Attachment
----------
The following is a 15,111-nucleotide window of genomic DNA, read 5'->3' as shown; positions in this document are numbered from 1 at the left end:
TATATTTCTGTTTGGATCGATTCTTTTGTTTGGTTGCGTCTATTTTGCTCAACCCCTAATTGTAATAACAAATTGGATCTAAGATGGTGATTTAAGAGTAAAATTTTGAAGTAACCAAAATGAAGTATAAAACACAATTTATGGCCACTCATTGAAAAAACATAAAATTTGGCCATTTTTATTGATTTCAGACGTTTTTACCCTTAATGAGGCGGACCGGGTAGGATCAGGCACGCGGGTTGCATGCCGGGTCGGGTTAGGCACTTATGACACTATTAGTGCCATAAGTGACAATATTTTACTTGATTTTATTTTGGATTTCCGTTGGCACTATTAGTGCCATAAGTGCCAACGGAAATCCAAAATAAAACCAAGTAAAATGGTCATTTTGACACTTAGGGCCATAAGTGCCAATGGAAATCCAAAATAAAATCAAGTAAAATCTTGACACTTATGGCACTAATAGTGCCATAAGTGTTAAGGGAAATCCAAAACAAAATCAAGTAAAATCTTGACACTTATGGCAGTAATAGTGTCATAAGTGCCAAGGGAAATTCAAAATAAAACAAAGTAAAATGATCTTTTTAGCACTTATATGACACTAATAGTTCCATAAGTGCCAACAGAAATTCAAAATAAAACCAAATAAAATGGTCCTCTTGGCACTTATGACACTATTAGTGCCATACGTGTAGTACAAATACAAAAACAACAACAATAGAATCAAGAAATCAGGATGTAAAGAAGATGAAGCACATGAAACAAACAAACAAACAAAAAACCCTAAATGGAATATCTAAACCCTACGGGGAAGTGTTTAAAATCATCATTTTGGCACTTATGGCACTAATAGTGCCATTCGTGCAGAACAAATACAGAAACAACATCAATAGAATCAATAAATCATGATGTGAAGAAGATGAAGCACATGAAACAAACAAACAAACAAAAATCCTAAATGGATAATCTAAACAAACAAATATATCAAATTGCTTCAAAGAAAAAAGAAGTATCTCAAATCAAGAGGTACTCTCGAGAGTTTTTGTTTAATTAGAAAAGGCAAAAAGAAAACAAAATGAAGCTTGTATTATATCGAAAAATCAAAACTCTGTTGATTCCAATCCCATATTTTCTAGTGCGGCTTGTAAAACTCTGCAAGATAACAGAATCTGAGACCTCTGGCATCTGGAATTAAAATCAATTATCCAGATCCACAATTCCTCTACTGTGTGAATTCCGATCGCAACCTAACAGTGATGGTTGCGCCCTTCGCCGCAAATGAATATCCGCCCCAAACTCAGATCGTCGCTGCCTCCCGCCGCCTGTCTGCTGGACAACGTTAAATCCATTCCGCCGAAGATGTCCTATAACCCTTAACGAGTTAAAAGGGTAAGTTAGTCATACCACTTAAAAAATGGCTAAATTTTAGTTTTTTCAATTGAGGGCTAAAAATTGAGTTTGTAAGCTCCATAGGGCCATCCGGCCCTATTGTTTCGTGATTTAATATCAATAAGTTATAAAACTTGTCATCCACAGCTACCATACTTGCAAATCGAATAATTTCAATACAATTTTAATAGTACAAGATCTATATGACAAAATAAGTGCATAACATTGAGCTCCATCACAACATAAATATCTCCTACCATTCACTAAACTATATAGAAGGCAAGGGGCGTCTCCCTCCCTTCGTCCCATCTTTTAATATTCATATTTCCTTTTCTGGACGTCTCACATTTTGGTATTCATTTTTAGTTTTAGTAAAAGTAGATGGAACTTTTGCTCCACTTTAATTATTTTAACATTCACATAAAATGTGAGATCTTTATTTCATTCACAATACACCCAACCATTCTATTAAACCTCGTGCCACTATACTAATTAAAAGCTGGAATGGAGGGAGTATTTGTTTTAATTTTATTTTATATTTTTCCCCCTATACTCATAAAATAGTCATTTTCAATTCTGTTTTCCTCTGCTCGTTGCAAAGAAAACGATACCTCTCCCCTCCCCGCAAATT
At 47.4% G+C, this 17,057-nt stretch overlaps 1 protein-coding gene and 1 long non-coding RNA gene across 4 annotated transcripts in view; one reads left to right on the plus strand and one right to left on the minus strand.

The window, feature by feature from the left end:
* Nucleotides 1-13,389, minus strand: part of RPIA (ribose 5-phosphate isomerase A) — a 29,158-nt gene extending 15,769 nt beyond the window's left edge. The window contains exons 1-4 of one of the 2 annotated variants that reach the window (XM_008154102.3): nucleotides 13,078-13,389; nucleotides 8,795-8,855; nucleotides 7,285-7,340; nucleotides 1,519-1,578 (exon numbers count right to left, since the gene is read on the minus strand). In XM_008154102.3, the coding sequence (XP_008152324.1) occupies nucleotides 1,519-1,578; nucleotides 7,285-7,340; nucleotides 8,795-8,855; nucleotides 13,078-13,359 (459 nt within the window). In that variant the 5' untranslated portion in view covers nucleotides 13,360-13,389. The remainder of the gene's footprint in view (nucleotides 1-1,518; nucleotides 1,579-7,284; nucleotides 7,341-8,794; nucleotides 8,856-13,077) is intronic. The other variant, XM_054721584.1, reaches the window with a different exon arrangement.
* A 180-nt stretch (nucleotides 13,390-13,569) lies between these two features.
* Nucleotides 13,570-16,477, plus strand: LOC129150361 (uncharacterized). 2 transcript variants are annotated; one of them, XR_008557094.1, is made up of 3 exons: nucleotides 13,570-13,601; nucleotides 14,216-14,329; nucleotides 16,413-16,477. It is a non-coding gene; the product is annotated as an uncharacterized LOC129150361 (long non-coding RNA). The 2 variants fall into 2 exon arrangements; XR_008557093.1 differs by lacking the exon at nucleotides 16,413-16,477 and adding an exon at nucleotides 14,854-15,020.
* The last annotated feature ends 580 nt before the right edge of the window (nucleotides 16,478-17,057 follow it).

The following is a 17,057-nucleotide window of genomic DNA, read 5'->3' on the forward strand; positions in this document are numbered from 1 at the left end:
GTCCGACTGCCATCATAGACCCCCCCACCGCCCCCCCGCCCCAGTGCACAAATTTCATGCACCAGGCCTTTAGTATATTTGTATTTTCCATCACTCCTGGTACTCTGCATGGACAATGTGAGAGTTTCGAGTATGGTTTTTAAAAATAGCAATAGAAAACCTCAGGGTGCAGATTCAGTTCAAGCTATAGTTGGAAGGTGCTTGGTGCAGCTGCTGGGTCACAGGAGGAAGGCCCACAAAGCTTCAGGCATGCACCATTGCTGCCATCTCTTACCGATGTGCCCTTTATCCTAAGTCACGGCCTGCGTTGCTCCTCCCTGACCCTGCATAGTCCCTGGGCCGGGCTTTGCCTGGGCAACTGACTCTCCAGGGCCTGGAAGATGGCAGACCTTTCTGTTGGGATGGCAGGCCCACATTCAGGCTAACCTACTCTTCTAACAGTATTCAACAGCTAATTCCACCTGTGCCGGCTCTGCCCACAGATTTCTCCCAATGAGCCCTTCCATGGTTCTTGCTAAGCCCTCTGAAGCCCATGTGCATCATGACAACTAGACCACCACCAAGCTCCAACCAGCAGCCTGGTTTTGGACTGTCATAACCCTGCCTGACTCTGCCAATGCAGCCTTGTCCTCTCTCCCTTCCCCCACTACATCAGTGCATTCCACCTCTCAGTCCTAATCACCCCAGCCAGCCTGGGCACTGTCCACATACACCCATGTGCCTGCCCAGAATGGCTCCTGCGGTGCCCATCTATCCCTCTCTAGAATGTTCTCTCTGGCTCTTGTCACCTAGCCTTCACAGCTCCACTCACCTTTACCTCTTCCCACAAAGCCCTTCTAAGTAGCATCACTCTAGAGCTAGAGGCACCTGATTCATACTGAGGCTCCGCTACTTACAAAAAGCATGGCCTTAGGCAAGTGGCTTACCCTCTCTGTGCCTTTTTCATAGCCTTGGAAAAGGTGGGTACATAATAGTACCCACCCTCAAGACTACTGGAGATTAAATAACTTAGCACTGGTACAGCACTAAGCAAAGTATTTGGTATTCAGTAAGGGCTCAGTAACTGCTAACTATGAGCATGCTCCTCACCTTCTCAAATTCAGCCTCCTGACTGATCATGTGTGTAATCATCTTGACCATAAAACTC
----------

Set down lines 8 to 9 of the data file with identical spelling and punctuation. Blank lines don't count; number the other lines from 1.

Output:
* The last annotated feature ends 580 nt before the right edge of the window (nucleotides 16,478-17,057 follow it).

The following is a 17,057-nucleotide window of genomic DNA, read 5'->3' on the forward strand; positions in this document are numbered from 1 at the left end: